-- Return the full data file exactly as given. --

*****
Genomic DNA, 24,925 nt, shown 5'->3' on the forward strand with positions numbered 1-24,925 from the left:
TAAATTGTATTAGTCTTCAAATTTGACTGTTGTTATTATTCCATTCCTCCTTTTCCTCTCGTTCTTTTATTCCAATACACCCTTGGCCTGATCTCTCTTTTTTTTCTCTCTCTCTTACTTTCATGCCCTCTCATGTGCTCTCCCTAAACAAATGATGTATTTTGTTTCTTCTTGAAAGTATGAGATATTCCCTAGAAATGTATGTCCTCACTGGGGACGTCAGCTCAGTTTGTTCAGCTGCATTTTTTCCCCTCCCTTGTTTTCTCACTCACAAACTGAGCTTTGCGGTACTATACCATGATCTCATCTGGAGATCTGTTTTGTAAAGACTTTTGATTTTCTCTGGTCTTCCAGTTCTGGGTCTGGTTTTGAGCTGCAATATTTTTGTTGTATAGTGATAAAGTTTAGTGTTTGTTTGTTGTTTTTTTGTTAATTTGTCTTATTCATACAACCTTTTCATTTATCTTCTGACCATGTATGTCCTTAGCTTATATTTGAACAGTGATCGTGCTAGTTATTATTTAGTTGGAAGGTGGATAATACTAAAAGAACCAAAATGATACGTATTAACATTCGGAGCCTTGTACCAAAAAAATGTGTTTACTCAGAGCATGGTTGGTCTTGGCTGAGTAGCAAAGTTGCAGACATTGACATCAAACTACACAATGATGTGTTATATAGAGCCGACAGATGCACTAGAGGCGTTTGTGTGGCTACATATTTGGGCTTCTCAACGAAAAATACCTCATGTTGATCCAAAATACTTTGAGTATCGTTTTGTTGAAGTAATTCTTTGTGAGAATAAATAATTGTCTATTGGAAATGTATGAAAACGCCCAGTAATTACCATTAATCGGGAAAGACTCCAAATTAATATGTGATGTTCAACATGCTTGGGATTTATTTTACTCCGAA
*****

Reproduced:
Genomic DNA, 24,925 nt, shown 5'->3' on the forward strand with positions numbered 1-24,925 from the left:
TAAATTGTATTAGTCTTCAAATTTGACTGTTGTTATTATTCCATTCCTCCTTTTCCTCTCGTTCTTTTATTCCAATACACCCTTGGCCTGATCTCTCTTTTTTTTCTCTCTCTCTTACTTTCATGCCCTCTCATGTGCTCTCCCTAAACAAATGATGTATTTTGTTTCTTCTTGAAAGTATGAGATATTCCCTAGAAATGTATGTCCTCACTGGGGACGTCAGCTCAGTTTGTTCAGCTGCATTTTTTCCCCTCCCTTGTTTTCTCACTCACAAACTGAGCTTTGCGGTACTATACCATGATCTCATCTGGAGATCTGTTTTGTAAAGACTTTTGATTTTCTCTGGTCTTCCAGTTCTGGGTCTGGTTTTGAGCTGCAATATTTTTGTTGTATAGTGATAAAGTTTAGTGTTTGTTTGTTGTTTTTTTGTTAATTTGTCTTATTCATACAACCTTTTCATTTATCTTCTGACCATGTATGTCCTTAGCTTATATTTGAACAGTGATCGTGCTAGTTATTATTTAGTTGGAAGGTGGATAATACTAAAAGAACCAAAATGATACGTATTAACATTCGGAGCCTTGTACCAAAAAAATGTGTTTACTCAGAGCATGGTTGGTCTTGGCTGAGTAGCAAAGTTGCAGACATTGACATCAAACTACACAATGATGTGTTATATAGAGCCGACAGATGCACTAGAGGCGTTTGTGTGGCTACATATTTGGGCTTCTCAACGAAAAATACCTCATGTTGATCCAAAATACTTTGAGTATCGTTTTGTTGAAGTAATTCTTTGTGAGAATAAATAATTGTCTATTGGAAATGTATGAAAACGCCCAGTAATTACCATTAATCGGGAAAGACTCCAAATTAATATGTGATGTTCAACATGCTTGGGATTTATTTTACTCCGAA